# SEPARATING SOLUTIONS CONCENTRATIONS AND MOLARITY SOLUBILITY AND DISSOLVING Solutions.

## Presentation on theme: "SEPARATING SOLUTIONS CONCENTRATIONS AND MOLARITY SOLUBILITY AND DISSOLVING Solutions."— Presentation transcript:

SEPARATING SOLUTIONS CONCENTRATIONS AND MOLARITY SOLUBILITY AND DISSOLVING Solutions

Concentration Concentration – the amount of particular substance in a given quantity of a solution. Concentration can be expressed in many forms:  ppm – parts per million  molarity – moles solute over liters solution  molality – moles solute over kg of solvent We can make these calculations if we know the quantity of solute and volume (quantity) of solvent.

Molarity We often use molarity when dealing with concentrations. Molarity – a concentrations unit of a solution expressed as moles of solute dissolved per liter of solution.  How MUCH solute is in how MUCH solvent M = mol / L

Molarity Molarity describes a solution in terms of volume of solution not volume of solvent. If you need 1 Liter of solution, you are NOT adding 1 Liter of solvent. You must add “enough” solvent to make the total volume 1 Liter.  The solute will take up some of the volume. You can determine the number of moles of solute if you know the mass used.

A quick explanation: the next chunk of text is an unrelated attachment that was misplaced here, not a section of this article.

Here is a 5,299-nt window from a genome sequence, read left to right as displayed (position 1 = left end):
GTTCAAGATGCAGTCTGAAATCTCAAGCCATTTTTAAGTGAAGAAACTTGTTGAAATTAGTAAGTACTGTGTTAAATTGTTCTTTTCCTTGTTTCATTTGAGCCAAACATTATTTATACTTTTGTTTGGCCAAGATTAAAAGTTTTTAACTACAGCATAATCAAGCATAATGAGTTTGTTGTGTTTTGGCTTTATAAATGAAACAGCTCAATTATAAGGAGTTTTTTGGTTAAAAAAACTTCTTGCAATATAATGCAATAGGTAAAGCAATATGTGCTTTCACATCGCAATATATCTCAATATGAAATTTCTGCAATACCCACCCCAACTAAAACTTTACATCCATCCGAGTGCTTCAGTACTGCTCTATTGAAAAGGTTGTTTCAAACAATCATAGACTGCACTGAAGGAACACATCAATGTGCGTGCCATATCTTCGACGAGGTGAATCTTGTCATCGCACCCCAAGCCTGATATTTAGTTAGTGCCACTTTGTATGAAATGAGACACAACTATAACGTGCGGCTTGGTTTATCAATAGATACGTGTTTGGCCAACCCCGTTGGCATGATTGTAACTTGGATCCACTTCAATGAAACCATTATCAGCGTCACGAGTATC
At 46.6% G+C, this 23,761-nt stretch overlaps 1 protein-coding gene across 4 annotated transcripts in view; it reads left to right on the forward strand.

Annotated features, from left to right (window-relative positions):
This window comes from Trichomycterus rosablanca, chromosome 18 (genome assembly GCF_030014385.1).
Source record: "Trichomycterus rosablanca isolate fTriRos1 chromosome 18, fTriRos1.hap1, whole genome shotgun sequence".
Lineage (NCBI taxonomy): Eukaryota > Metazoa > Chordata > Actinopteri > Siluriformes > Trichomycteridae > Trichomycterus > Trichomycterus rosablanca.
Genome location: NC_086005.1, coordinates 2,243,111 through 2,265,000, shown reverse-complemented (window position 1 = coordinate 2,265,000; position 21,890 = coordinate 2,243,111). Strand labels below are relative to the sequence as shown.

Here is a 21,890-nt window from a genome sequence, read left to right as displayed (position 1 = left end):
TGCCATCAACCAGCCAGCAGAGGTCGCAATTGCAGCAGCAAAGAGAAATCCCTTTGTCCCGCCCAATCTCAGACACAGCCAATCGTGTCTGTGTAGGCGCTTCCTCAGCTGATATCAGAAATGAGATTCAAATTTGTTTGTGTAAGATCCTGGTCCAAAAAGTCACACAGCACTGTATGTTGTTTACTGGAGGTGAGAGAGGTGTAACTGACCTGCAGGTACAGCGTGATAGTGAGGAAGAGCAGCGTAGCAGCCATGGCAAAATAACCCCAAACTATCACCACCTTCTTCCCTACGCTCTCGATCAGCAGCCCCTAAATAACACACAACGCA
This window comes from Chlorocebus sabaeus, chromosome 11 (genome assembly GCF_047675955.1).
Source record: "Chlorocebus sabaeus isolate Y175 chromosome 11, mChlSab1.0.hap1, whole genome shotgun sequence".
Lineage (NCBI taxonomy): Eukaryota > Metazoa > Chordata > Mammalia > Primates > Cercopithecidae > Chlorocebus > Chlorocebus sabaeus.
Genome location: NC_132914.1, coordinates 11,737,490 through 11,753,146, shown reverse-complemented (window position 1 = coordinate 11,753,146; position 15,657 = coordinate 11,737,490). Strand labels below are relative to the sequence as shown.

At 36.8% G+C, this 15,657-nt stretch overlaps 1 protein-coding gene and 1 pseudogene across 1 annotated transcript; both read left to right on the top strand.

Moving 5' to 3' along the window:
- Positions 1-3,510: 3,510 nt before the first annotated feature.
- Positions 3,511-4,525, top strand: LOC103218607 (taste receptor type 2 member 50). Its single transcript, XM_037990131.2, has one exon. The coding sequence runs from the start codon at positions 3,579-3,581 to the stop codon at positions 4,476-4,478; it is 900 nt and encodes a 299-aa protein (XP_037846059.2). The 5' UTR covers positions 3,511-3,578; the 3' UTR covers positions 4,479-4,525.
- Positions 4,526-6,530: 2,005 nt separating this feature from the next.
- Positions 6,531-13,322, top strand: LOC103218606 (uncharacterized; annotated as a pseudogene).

Practice Problems What is the molarity of a potassium chloride solution that has a volume of 400.0 mL and contains 85.0 g KCl?

Practice on your own Vinegar contains 5.0 g acetic acid, CH 3 COOH, in 100.0 mL of solution. Calculate the molarity of the acetic acid in the vinegar. What mass of KCl is present in 25 mL of a 0.85 M solution of potassium chloride?

Solution Stoichiometry Solutions of known concentrations are often used in the lab. When reactions involving these solutions occur, we can use stoichiometry to calculate the mass of products we should obtain. We could then use this amount of product formed along with the total volume of the system to determine the concentration of product formed.

Soln. Stoich. Practice An excess of zinc is added to 125 mL of 0.100 M HCl solution. What mass of zinc chloride is formed? ___ Zn + ___ HCl  ___ ZnCl 2 + ___H 2

Soln. Stoich. Practice What volume (in milliliters) of a 0.500 M solution of copper (II) sulfate is needed to react with an excess of aluminum to provide 11.0 grams of copper?  Hint: Step 1: Write out and balance your reaction

Work on Solution Stoich WKST – Due tomorrow Vocab Sheet due Friday